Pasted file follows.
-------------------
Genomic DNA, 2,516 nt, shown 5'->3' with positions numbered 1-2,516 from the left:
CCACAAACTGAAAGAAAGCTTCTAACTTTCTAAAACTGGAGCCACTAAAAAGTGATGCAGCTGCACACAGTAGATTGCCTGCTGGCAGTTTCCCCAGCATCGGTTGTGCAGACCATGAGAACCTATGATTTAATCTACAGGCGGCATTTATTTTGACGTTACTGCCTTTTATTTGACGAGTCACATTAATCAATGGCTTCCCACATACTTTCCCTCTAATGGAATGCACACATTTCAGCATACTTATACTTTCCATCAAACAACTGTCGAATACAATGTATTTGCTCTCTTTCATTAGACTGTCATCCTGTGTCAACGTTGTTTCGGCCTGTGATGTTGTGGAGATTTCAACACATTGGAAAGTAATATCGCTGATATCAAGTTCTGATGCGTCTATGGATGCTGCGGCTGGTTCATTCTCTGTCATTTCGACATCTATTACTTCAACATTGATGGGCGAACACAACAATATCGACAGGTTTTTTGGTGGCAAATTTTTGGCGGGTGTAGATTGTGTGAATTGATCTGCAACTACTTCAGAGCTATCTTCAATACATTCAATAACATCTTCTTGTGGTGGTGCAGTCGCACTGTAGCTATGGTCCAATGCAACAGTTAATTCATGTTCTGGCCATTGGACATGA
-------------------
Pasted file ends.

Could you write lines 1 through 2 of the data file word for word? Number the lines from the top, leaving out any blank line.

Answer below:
Genomic DNA, 2,516 nt, shown 5'->3' with positions numbered 1-2,516 from the left:
CCACAAACTGAAAGAAAGCTTCTAACTTTCTAAAACTGGAGCCACTAAAAAGTGATGCAGCTGCACACAGTAGATTGCCTGCTGGCAGTTTCCCCAGCATCGGTTGTGCAGACCATGAGAACCTATGATTTAATCTACAGGCGGCATTTATTTTGACGTTACTGCCTTTTATTTGACGAGTCACATTAATCAATGGCTTCCCACATACTTTCCCTCTAATGGAATGCACACATTTCAGCATACTTATACTTTCCATCAAACAACTGTCGAATACAATGTATTTGCTCTCTTTCATTAGACTGTCATCCTGTGTCAACGTTGTTTCGGCCTGTGATGTTGTGGAGATTTCAACACATTGGAAAGTAATATCGCTGATATCAAGTTCTGATGCGTCTATGGATGCTGCGGCTGGTTCATTCTCTGTCATTTCGACATCTATTACTTCAACATTGATGGGCGAACACAACAATATCGACAGGTTTTTTGGTGGCAAATTTTTGGCGGGTGTAGATTGTGTGAATTGATCTGCAACTACTTCAGAGCTATCTTCAATACATTCAATAACATCTTCTTGTGGTGGTGCAGTCGCACTGTAGCTATGGTCCAATGCAACAGTTAATTCATGTTCTGGCCATTGGACATGA